Standardizing machine learning on MedTech sector – Expert’s insights

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How to standardize something that develops at an exceptionally fast pace? AI and Machine Learning (ML) in the healthcare sector has been a hot topic for a couple of years and there is as much concern as there is excitement over the advancing technology. Innokas Medical’s CTO is part of AG SNAIG (Software Network and Artificial Intelligence advisory Group), an international group that monitors and analyses available information from outside sources and advises the IEC Technical Committee 62 on Artificial Intelligence (AI) and connected topics; he has been interviewed about the current state of affairs.    


This blog post has been edited and updated for relevancy and accuracy on May 30, 2024


“There are no specific AI/ML standards in effect at the present in HealthTech,” says Innokas Medical’s CTO Antti Kaltiainen when asked about the situation with machine learning. “For now, there is healthcare AI/ML draft guidance as well as regulation from other sectors. Risk management standards related to AI/ML are also published. Additionally, as machine learning based solutions are software, they are placed under software standard; in practice, they should comply with the current state-of-art in software IEC 62304 and IEC 82304-1 and other related standards and guidance in place,” he continues.    


Even so, the work to make specific regulations for machine learning is underway all over the world. The European Council formally adopted the EU AI Act on 21 May 2024. The AI Act text will be expected to published in the Official Journal in June and will be in effective 20 days after that.


There are still transition periods for different areas under AI Act, periods from 6-36 months. EU AI Act is the world's first comprehensive legal framework for artificial intelligence. The Act sets general purpose AI (GPAI) under strict obligations like GPTs. Act also divides applications in 4 risk categories. 1. category is unacceptable risk and 2. category is high risk where most of the medical systems seems to fall under. “The primary purpose is to ensure that the use of AI is both responsible and ethical, but it has also been said to have contradictions with some existing healthcare standardization,” Antti specifies.     


The role of Advisory groups comprised of Experts  


Due to the ongoing implementation of regulations and standards, expert groups have been established to advise the standard setting bodies. These experts bring their knowledge and expertise in their respective fields and offer valuable guidance to the standardization process. “In practice, we study papers and international publications on the topic and discuss how AI risks are managed in healthcare sector at the moment,” Antti defines Software Network and Artificial Intelligence advisory Group he is in.    


AI regulatory challenges   


When asked about the remarkable challenges the group faces, Antti underlines that the most particular challenge at the moment is that machine learning develops significantly faster than studies about it are being done and published. Additionally, some private companies release no information on how their models work. Some of the information provided is also said to be so complex anyone would have trouble understanding it. “Monitoring and regulation are always behind the development, but that is especially true in this case”, says Antti.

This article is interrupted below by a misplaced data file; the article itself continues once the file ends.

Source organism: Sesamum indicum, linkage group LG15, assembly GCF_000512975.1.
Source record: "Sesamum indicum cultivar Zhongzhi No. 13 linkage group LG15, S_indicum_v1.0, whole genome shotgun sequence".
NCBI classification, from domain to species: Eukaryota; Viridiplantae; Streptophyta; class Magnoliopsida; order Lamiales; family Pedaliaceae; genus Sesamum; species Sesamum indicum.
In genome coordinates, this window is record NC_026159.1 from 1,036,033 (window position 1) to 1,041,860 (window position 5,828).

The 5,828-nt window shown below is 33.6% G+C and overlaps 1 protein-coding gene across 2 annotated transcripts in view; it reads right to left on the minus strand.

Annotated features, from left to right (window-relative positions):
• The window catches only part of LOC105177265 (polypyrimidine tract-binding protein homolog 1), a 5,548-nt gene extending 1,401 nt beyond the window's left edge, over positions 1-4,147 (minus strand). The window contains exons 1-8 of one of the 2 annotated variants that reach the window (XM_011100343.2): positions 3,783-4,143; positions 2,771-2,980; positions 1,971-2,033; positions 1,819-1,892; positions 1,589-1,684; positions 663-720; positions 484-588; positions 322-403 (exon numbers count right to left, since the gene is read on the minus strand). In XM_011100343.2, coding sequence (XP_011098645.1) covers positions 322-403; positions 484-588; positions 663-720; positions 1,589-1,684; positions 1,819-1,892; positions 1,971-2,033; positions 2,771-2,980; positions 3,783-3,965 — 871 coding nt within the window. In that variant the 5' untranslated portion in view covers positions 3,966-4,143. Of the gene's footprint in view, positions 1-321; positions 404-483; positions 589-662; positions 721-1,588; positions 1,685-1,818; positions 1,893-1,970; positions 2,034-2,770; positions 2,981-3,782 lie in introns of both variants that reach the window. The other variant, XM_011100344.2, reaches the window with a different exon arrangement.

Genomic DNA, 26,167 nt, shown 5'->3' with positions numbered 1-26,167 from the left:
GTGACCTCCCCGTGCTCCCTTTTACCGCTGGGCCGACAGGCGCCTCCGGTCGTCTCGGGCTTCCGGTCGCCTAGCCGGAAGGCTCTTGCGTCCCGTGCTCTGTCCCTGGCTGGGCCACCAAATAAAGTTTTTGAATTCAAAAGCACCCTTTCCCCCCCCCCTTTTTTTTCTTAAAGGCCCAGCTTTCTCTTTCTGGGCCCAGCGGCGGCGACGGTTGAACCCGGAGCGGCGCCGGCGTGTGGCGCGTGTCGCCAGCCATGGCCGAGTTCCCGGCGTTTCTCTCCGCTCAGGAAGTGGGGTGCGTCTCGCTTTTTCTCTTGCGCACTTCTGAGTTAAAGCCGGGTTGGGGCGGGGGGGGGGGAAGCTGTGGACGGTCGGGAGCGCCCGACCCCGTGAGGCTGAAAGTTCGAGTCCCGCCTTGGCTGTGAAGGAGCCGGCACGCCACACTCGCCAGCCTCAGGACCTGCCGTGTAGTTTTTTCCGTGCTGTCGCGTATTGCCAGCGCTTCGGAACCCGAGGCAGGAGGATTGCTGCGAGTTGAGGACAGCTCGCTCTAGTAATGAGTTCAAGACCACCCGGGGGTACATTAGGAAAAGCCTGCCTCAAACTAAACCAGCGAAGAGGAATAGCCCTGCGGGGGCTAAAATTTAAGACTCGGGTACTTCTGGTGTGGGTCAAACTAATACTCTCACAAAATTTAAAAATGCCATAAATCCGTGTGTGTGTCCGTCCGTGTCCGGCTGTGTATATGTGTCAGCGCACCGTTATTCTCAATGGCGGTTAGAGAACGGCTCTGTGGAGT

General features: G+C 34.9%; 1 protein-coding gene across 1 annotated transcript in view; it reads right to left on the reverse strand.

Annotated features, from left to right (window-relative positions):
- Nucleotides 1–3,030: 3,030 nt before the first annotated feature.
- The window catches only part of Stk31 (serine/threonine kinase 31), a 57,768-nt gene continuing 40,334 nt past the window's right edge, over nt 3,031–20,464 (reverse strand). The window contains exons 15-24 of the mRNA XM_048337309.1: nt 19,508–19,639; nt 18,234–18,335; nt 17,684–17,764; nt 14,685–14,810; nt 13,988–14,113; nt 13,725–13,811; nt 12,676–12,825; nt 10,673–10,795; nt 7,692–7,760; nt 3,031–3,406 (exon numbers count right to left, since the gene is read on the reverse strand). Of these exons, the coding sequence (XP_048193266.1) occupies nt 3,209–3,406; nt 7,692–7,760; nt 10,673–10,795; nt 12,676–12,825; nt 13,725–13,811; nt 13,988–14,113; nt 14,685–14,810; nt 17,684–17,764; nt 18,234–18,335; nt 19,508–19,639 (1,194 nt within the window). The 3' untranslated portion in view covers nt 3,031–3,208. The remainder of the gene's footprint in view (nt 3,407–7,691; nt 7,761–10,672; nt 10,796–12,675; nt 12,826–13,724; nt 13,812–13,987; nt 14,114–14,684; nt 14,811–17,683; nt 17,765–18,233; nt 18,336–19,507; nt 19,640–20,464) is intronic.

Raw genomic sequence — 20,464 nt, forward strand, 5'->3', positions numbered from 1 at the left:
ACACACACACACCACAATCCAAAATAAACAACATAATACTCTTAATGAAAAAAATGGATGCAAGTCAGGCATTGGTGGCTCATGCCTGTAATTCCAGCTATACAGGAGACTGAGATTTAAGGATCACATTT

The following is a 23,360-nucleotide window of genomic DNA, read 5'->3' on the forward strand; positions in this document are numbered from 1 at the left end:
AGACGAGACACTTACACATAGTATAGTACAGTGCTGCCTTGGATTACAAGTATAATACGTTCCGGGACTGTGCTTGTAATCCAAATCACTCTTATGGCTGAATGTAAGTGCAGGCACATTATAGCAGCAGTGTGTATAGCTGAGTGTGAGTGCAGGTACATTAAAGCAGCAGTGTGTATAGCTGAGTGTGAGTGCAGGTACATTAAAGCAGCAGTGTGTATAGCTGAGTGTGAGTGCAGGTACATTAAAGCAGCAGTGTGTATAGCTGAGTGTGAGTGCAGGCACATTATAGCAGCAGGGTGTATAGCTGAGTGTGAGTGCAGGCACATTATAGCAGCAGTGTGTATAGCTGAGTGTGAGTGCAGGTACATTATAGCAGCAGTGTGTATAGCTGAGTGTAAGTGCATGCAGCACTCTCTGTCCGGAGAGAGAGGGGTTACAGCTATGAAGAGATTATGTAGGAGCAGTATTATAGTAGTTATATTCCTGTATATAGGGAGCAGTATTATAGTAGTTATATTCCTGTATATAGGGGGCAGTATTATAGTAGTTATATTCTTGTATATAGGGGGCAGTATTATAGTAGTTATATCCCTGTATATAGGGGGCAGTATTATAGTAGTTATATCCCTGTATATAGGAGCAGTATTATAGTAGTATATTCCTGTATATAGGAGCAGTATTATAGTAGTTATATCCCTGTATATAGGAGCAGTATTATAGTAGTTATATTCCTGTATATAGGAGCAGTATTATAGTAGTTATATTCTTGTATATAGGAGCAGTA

A specific example of a challenge would be the prevalence of “black box” type of machine learning software; a software that gives an answer without showing how it came up with that answer. “One way to approach black box AI would be Explainable AI, especially in the healthcare sector. Practically it would mean that the software needs to showcase how it made a conclusion, as well as the circumstances where it would have given a different answer,” Antti elaborates.   Bias derived from different local or global populations is also one of the domain challenges. 


AI concerns and compliance   


One of the biggest concerns is that AI learns independently without human intervention, such as by continuously updating its database. Antti reminds that if a software that utilizes machine learning is qualified as a medical device (software), any changes to it need to go through thorough verification and validation, and very likely a notified body inspection. “Generally, medical software and equipment are “frozen” so to speak. Practically, the machine does not learn by itself even though the database it pulls from is updated. Though, this also presents a different challenge and concern, as especially old software needs to have its data updated to avoid becoming obsolete. This has also been a major topic of discussion in standardization.” There is also an existing draft framework published by FDA on how to cope with changes in a safe way. FDA’s “Predetermined Change Control Plan” is officially in draft state but practically in-use for US market. The guidance will likely affect global regulation in this specific area. It does covers how models can and shall be updated and what shall be documented and taken into account.  


AI/ML applications in healthcare at the present   


Right now, probably the most widespread ML application area in healthcare sector is image recognition ML that can be used as a decision support tool for medical personnel. “At this point it is generally agreed that machine learning solutions should not be given authority over major decisions. They should only showcase their findings so that an expert can make the final decision; it’s like a digital colleague,” Antti concludes. Time will tell how machine learning solutions will develop from this point on. After all, a lot has already happened in a very short time.     


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Editing Linda Kellberg (Senior QA&RA Specialist)